Clare Pressimone, a program manager for Catholic Relief Services (CRS) — the overseas relief agency of the U.S. Catholic Bishops — has had a very busy life since her 2014 graduation from Cabrini University with a B.A. in social work.
Her work has taken her to such places as Malawi, Indonesia and at this time Afghanistan.
Back for a brief home break, she spoke to students about her work and that of CRS during a visit Dec. 16 to Merion Mercy Academy.
In an interview for CatholicPhilly.com about her own personal story, she explained she is one of the 12 children, seven biological and five adopted, of Mike and Cathy Pressimone. This suggests outreach to people with needs is really in her DNA.
She was born in Maryland and grew up in Lancaster County, Pa., where she attended Catholic schools.
“I got great values from my parents around what it means to be an engaged citizen and what it means to be really helping people,” Pressimone said. “Those values mean we don’t serve people because of their creed, we serve them because of their needs. We don’t serve them because they are Catholic, we serve them because we are Catholic.”
It was during her college years, first as a student at the University of Evansville in Indiana and active in campus ministry, that a talk given by a visiting religious sister made her change her major from archaeology to a field surrounding social justice.
“She talked about the difference between charity and justice, and how people want to make a change,” Pressimone recalls. “I came away from that thinking, you know what, I don’t want to be just charitable, I want to make a difference.”
For her junior year she switched to Cabrini because it had a social justice program and while there she stayed involved through service as president of the CRS Student Ambassadors Chapter.
After college she took a position with the Salesians as a lay missionary in Cambodia, primarily serving as an English teacher in a secondary school run by Salesian Sisters. But outside of school there was exposure to great poverty that needed to be addressed.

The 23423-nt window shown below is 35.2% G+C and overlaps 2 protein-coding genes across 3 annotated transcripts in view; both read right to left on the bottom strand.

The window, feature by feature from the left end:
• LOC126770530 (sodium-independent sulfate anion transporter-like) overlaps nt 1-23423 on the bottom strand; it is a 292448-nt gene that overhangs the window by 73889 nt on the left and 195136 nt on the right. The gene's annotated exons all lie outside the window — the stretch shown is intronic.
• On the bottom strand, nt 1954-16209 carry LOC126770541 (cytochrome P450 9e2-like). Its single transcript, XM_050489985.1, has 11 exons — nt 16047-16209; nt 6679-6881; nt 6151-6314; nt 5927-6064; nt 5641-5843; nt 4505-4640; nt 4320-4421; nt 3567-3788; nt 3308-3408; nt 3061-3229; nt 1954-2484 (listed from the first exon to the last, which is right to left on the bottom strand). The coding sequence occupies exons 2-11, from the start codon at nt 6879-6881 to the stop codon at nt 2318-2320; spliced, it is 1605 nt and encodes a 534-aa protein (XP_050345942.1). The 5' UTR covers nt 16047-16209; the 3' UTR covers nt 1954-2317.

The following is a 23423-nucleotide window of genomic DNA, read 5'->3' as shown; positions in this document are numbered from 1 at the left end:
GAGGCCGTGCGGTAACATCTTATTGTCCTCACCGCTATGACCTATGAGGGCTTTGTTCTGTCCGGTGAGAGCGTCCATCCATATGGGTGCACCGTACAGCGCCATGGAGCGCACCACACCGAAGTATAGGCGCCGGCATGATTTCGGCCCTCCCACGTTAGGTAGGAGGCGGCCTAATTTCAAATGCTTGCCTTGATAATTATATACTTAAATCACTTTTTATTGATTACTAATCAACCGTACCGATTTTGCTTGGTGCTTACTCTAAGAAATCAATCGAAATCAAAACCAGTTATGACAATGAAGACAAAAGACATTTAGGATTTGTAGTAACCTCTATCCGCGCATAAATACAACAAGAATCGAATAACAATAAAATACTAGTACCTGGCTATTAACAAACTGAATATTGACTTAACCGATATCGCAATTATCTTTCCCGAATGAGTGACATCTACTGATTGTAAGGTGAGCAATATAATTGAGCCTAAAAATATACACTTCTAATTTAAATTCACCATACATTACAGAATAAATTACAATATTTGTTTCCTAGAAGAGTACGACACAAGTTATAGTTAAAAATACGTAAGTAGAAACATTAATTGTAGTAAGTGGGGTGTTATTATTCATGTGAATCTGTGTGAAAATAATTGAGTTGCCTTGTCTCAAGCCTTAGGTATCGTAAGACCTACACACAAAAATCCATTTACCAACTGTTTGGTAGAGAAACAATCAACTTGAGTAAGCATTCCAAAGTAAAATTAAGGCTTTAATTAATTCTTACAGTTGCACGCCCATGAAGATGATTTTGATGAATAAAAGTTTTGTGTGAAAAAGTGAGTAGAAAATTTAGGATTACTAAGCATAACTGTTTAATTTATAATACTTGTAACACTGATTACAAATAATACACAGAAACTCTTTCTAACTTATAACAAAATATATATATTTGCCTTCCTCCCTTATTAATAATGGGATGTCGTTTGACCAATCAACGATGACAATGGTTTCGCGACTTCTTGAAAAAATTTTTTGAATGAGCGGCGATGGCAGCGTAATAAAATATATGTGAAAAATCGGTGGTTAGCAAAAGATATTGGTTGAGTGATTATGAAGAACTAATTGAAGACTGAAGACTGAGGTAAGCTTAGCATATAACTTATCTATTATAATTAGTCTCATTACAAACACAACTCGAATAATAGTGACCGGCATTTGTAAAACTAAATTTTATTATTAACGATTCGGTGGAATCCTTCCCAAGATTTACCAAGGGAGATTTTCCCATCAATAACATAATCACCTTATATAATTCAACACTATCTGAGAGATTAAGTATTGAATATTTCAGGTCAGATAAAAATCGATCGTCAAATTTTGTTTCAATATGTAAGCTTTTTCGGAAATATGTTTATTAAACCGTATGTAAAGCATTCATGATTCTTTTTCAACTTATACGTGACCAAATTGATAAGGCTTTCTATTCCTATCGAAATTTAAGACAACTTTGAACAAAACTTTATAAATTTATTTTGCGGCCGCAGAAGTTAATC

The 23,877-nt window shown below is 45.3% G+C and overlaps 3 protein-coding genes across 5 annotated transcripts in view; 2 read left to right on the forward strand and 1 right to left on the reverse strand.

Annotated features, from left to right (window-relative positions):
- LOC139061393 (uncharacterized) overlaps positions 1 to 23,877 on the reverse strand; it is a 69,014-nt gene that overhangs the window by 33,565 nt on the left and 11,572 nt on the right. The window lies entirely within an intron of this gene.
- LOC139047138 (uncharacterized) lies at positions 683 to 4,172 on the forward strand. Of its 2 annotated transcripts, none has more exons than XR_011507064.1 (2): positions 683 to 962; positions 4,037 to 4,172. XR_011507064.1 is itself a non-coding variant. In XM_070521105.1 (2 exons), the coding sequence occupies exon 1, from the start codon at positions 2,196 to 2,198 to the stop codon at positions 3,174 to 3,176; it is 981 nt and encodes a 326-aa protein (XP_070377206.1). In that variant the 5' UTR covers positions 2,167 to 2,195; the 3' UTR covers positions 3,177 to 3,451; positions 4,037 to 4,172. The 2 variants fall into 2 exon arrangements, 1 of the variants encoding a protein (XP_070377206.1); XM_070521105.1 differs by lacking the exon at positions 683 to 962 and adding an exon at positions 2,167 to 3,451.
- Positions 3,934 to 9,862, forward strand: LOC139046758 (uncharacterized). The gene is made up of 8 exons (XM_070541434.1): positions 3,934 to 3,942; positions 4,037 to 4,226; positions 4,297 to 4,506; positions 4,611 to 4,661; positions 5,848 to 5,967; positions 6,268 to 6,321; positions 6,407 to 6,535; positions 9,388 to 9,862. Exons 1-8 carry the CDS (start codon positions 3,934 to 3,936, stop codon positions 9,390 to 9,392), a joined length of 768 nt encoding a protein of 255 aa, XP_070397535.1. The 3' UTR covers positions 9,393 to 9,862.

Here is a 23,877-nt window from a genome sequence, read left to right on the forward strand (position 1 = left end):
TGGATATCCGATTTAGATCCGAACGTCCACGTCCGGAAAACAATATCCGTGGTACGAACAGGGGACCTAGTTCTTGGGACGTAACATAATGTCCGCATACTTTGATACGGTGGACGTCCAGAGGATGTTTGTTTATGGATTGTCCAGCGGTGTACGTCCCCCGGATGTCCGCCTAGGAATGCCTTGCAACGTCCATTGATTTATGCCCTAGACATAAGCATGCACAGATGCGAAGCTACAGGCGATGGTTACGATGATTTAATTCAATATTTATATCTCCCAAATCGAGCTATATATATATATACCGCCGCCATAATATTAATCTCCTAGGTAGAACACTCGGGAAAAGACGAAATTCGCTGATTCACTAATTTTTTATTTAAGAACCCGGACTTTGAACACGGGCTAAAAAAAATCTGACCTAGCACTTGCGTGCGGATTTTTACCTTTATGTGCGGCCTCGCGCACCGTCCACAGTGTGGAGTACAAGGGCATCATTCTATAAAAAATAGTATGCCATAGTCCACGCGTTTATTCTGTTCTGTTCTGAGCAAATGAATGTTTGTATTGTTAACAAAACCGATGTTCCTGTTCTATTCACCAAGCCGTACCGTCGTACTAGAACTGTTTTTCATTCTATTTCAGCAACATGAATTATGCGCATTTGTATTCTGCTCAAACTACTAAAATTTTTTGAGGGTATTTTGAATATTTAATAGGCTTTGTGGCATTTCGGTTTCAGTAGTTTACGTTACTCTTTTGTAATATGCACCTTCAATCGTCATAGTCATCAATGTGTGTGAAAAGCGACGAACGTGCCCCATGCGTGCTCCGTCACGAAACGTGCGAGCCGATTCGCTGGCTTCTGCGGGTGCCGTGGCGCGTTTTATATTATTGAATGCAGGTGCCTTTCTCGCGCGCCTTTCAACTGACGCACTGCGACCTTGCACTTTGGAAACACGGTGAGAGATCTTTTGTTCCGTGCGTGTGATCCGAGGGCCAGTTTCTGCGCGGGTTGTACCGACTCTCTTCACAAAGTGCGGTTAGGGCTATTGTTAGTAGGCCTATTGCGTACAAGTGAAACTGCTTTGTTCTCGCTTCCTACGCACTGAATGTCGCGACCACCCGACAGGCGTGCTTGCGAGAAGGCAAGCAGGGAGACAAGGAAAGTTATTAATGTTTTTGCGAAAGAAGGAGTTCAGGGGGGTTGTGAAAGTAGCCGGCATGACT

“There was an empty lot behind our school filled with trash and broken bottles,” she remembers. “One day a family had erected a tent there. It was a mother, father and three little boys. They had been kicked off other land by the government and they had no place to go. We brought the children in while their parents were trying to find work. They had a hard lot and we dealt with them. The religious sisters at that location were of mixed nationality, many of them Filipino. And very good (sisters).”
That stint in Cambodia was followed by a return to the United States and working in grassroots advocacy for CRS while pursuing her master’s degree in international development, which she ultimately obtained from Fordham University.
For the first half of this year she was a program intern with CRS missioned to Malawi at a hurricane relief project. The country in southeastern Africa is mostly Christian, with many Catholics, but the culture is quite different from ours, Pressimone explained.
Working in such places “is kind of getting out of the ordinary and realizing our ways are not the only ways of life,” she said. “I enjoy being engaged with different cultures. It’s seeing how life can be so different and sharing our differences with them.”
Her most recent position with CRS since September is working as an education promotion manager in Banyan and West Ghor, two provinces in central Afghanistan where she will probably remain for a couple of years. Both provinces are relatively peaceful in that war-torn country. But “relatively” doesn’t mean violence free.
“There is general acceptance of us in the communities where we work,” Pressimone said. “We have very good teams who are keeping an eye on us. It does make life interesting. We live in an area that is not as engulfed in conflict.”
As to how her parents feel about their daughter doing God’s work not always in the safest corners of the globe, “I think my mom is living vicariously through this,” she said. “She would have liked to have gone to Africa when she was young, but her parents were not supportive of that. My dad tends to worry a little more. But he grins and bears it.”
With that good attitude, it’s almost a certainty that the world will be hearing more of the adventures of Clare Pressimone for years to come.
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